In 1971, Chris Burden had an assistant shoot him in the arm with a .22-caliber rifle.
He has willingly crawled through broken glass, been electrocuted and kicked down the stairs.
In 1972 he blocked both lanes of a California highway with two 16-foot-tall gasoline-soaked wooden “Xs,” set them on fire and fled. Burden fired several shots with a pistol at a Boeing 747, in 1973. And in “Trans-Fixed” (1974), he was nailed atop a Volkswagen Beetle, like a vehicular Jesus.
But Burden is not imprisoned, institutionalized or leading a megachurch. He’s the main event at the New Museum, in the five-floor retrospective “Chris Burden: Extreme Measures.”
An influential and pioneering performance artist, Burden uses his body as both the subject and object of his art.
He slathered himself in Vaseline and thrashed on the floor while Matthew Barney was still in grade school.
Installed with spotless, surgical precision, “Extreme Measures” imbues Burden’s chaos and violence with the weight of art-historical inevitability.
Far from “extreme,” the show makes picking up a gun seem as normative and natural -- as academic -- as picking up a paint brush. The retrospective includes documentary films of some of these early guerilla tactics and masochistic antics.
There are also objects and artworks of enormous ambition and scale. A 30-foot-long sailboat is suspended from the museum’s facade.
Inside, a roaring motorcycle sets an eight-foot diameter flywheel in motion and a 1974 Porsche 914 balances on a teeter-totter with a meteorite.
There are cannons and gigantic Los Angeles Police Department uniforms. Big arches and bridges are built of Erector sets. And 625 miniature cardboard submarines dangle from the ceiling like a school of fish.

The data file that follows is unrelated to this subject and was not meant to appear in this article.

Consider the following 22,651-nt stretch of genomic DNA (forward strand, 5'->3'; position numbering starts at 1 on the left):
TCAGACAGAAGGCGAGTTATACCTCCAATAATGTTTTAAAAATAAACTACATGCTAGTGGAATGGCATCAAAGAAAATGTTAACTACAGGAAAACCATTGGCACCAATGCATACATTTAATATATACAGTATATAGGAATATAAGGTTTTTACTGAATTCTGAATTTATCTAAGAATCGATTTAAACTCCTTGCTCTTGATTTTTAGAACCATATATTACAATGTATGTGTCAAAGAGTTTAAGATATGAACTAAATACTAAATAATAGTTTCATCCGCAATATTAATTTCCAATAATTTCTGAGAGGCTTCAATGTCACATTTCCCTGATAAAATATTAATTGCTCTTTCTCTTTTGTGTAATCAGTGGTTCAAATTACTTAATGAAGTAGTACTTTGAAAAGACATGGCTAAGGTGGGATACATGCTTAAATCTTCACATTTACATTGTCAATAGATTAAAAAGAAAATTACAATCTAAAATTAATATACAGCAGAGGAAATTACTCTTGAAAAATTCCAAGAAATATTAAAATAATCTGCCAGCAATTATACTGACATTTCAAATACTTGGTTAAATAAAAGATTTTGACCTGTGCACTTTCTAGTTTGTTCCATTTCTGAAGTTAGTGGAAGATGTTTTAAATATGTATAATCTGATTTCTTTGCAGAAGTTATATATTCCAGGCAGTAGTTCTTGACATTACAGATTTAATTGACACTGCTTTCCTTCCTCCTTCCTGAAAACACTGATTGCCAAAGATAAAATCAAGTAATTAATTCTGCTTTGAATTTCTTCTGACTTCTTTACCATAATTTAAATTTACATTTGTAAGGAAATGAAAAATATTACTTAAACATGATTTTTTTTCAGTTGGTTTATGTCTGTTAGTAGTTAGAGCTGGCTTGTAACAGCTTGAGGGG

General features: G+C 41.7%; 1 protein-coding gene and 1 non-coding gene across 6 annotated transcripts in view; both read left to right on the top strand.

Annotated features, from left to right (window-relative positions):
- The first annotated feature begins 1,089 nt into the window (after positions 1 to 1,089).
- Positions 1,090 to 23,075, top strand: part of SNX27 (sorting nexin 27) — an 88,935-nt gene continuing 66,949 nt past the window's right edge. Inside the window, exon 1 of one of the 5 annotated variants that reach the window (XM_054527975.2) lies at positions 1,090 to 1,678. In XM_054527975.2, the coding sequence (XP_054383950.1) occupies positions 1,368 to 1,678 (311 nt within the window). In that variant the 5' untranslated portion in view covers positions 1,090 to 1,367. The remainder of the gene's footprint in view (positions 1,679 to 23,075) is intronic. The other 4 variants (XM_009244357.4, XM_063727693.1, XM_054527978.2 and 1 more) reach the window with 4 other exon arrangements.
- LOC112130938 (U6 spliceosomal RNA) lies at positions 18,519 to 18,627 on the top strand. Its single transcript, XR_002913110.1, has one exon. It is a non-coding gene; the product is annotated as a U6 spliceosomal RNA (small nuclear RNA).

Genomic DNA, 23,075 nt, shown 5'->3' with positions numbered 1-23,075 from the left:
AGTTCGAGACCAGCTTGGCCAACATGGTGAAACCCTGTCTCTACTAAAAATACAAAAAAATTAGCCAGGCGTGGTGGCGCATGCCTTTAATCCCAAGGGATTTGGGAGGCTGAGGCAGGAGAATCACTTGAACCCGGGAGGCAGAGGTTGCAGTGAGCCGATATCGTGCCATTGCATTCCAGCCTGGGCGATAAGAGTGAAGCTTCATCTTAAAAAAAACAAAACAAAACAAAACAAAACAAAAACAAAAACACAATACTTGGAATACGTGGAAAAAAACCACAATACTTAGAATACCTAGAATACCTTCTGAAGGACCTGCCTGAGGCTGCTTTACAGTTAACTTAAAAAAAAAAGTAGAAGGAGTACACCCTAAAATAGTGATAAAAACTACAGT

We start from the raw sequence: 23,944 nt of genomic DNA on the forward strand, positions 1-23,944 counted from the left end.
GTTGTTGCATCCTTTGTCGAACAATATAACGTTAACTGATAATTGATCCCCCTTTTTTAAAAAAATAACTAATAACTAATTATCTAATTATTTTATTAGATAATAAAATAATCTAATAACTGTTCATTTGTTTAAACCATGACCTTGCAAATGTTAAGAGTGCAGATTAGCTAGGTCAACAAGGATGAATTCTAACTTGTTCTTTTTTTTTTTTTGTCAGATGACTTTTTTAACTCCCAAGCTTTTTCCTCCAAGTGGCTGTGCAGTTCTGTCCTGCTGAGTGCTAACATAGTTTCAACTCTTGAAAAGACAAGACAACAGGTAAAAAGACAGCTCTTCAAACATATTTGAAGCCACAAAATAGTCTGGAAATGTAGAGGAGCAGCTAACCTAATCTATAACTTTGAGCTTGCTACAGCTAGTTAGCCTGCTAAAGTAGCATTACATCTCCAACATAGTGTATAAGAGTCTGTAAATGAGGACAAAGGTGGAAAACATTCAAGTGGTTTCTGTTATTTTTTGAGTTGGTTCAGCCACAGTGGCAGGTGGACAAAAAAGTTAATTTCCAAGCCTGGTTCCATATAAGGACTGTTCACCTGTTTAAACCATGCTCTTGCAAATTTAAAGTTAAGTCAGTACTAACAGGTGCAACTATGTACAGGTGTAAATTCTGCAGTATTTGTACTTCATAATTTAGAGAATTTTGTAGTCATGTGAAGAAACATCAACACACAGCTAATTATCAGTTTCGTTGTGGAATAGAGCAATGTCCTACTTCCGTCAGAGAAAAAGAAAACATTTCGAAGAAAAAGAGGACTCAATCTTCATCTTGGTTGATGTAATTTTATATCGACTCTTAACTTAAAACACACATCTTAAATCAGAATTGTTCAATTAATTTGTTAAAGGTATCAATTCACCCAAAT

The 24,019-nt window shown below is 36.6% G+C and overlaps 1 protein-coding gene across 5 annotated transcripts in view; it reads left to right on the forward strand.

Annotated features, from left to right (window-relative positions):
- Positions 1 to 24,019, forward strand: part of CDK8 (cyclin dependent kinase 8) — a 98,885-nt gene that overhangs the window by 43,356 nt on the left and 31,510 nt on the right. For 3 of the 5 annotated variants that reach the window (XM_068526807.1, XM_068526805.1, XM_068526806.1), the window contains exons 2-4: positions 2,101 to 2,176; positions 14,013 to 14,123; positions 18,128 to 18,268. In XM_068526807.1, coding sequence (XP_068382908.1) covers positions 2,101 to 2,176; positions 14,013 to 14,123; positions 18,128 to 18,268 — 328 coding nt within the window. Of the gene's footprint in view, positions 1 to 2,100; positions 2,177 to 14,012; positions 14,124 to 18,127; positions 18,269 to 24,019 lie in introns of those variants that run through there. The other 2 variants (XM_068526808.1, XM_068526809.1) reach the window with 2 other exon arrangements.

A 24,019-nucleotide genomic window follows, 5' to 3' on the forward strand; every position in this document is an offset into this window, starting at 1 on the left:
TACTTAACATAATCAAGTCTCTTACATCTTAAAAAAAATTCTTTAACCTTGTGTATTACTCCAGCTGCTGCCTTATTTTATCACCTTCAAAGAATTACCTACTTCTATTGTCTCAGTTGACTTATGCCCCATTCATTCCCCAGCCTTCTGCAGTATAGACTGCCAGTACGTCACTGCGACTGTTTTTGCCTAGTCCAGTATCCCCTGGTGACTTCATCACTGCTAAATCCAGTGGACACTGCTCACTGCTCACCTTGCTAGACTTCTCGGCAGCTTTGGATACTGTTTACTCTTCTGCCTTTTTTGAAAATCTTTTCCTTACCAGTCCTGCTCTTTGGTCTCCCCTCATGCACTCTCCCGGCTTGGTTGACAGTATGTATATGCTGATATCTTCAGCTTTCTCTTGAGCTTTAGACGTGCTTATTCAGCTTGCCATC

In the sprawling diorama “A Tale of Two Cities,” 5,000 toys do battle on a sea of sand.
Burden is bad-boy stuntman and elder statesman rolled into one. He will do virtually anything in that Conceptual realm where the distinctions among art, life, theater, spectacle and criminality blur.
Referring to the bullet passing through his arm, Burden said: “For that moment I was a sculpture.”
Okay. But was it a good sculpture?
If your standards meet his, you might think this circus is worth the price of admission. My interest is purely professional.
“Chris Burden: Extreme Measures” runs through Jan. 12 at the New Museum, 235 Bowery. Information: +1-212-219-1222; http://www.newmuseum.org.
The Neue Galerie’s “Vasily Kandinsky: From Blaue Reiter to the Bauhaus, 1910-1925” would have made an excellent addendum to the Guggenheim’s recent Kandinsky retrospective and the Museum of Modern Art’s “Inventing Abstraction” and “Bauhaus” exhibitions.
It’s still exceptional. Stellar works from the Neue’s collection are bolstered by major loans, and the small show presents the artist in relationship to his peers.
Paul Klee’s colored rectangles jostle with Kandinsky’s free line and unfettered volumes, while Franz Marc’s blue horses frolic among his colleague’s pivotal landscapes and early abstractions.
The highlight is a whole gallery devoted to a reconstruction, at two-thirds scale, of Kandinsky’s wraparound murals for a 1922 show in Berlin.
The dark room’s abstract colored constellations are accompanied by Schoenberg piano pieces. It’s not completely convincing, but its multisensory, mind-bending immersion is a must for Kandinsky lovers.
“Vasily Kandinsky: From Blaue Reiter to the Bauhaus, 1910 1925” runs through Feb. 10 at the Neue Galerie, 1048 5th Ave. Information: +1-212-628-6200; http://www.neuegalerie.org.
(Lance Esplund is U.S. art critic for Muse, the arts and leisure section of Bloomberg News. The opinions expressed are his own.)